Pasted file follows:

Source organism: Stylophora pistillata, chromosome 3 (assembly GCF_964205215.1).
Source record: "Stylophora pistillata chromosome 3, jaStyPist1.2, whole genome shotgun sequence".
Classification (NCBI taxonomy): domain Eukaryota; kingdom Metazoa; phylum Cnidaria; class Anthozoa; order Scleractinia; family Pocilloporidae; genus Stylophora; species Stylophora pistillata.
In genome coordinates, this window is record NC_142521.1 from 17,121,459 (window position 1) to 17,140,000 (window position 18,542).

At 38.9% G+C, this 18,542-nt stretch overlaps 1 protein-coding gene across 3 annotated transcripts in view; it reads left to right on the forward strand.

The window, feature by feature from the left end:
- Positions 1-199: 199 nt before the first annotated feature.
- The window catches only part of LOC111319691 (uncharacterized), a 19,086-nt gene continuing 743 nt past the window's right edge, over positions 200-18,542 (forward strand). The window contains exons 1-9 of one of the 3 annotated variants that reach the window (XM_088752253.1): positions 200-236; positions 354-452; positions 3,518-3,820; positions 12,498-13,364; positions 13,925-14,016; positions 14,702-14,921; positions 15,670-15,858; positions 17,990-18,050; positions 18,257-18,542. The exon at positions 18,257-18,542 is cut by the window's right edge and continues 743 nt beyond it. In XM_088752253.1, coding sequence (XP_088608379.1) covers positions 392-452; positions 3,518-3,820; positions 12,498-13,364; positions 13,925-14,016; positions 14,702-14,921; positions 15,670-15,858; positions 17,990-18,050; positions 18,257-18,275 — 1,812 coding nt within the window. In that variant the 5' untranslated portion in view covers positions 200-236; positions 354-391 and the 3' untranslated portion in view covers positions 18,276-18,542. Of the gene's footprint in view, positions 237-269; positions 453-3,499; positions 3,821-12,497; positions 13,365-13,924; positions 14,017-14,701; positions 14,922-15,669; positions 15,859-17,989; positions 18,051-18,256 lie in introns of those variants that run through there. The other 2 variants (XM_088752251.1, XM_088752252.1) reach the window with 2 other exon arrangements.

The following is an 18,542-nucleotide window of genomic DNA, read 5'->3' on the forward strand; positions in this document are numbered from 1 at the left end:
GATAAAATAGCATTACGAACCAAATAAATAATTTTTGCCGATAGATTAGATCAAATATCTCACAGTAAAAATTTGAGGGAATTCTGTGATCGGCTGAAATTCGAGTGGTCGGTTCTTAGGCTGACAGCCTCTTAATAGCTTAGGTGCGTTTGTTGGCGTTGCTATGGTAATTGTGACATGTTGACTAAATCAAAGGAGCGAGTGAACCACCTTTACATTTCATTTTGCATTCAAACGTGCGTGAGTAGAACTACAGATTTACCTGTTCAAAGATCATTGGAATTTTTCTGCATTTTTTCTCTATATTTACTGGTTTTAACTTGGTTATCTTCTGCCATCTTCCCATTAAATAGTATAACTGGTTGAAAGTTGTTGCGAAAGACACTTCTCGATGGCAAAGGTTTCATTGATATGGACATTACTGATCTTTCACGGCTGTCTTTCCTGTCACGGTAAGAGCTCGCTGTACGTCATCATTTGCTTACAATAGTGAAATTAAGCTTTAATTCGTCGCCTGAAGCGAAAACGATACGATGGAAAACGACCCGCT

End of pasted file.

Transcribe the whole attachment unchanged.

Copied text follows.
Source organism: Stylophora pistillata, chromosome 3 (assembly GCF_964205215.1).
Source record: "Stylophora pistillata chromosome 3, jaStyPist1.2, whole genome shotgun sequence".
Classification (NCBI taxonomy): domain Eukaryota; kingdom Metazoa; phylum Cnidaria; class Anthozoa; order Scleractinia; family Pocilloporidae; genus Stylophora; species Stylophora pistillata.
In genome coordinates, this window is record NC_142521.1 from 17,121,459 (window position 1) to 17,140,000 (window position 18,542).

At 38.9% G+C, this 18,542-nt stretch overlaps 1 protein-coding gene across 3 annotated transcripts in view; it reads left to right on the forward strand.

The window, feature by feature from the left end:
- Positions 1-199: 199 nt before the first annotated feature.
- The window catches only part of LOC111319691 (uncharacterized), a 19,086-nt gene continuing 743 nt past the window's right edge, over positions 200-18,542 (forward strand). The window contains exons 1-9 of one of the 3 annotated variants that reach the window (XM_088752253.1): positions 200-236; positions 354-452; positions 3,518-3,820; positions 12,498-13,364; positions 13,925-14,016; positions 14,702-14,921; positions 15,670-15,858; positions 17,990-18,050; positions 18,257-18,542. The exon at positions 18,257-18,542 is cut by the window's right edge and continues 743 nt beyond it. In XM_088752253.1, coding sequence (XP_088608379.1) covers positions 392-452; positions 3,518-3,820; positions 12,498-13,364; positions 13,925-14,016; positions 14,702-14,921; positions 15,670-15,858; positions 17,990-18,050; positions 18,257-18,275 — 1,812 coding nt within the window. In that variant the 5' untranslated portion in view covers positions 200-236; positions 354-391 and the 3' untranslated portion in view covers positions 18,276-18,542. Of the gene's footprint in view, positions 237-269; positions 453-3,499; positions 3,821-12,497; positions 13,365-13,924; positions 14,017-14,701; positions 14,922-15,669; positions 15,859-17,989; positions 18,051-18,256 lie in introns of those variants that run through there. The other 2 variants (XM_088752251.1, XM_088752252.1) reach the window with 2 other exon arrangements.

The following is an 18,542-nucleotide window of genomic DNA, read 5'->3' on the forward strand; positions in this document are numbered from 1 at the left end:
GATAAAATAGCATTACGAACCAAATAAATAATTTTTGCCGATAGATTAGATCAAATATCTCACAGTAAAAATTTGAGGGAATTCTGTGATCGGCTGAAATTCGAGTGGTCGGTTCTTAGGCTGACAGCCTCTTAATAGCTTAGGTGCGTTTGTTGGCGTTGCTATGGTAATTGTGACATGTTGACTAAATCAAAGGAGCGAGTGAACCACCTTTACATTTCATTTTGCATTCAAACGTGCGTGAGTAGAACTACAGATTTACCTGTTCAAAGATCATTGGAATTTTTCTGCATTTTTTCTCTATATTTACTGGTTTTAACTTGGTTATCTTCTGCCATCTTCCCATTAAATAGTATAACTGGTTGAAAGTTGTTGCGAAAGACACTTCTCGATGGCAAAGGTTTCATTGATATGGACATTACTGATCTTTCACGGCTGTCTTTCCTGTCACGGTAAGAGCTCGCTGTACGTCATCATTTGCTTACAATAGTGAAATTAAGCTTTAATTCGTCGCCTGAAGCGAAAACGATACGATGGAAAACGACCCGCT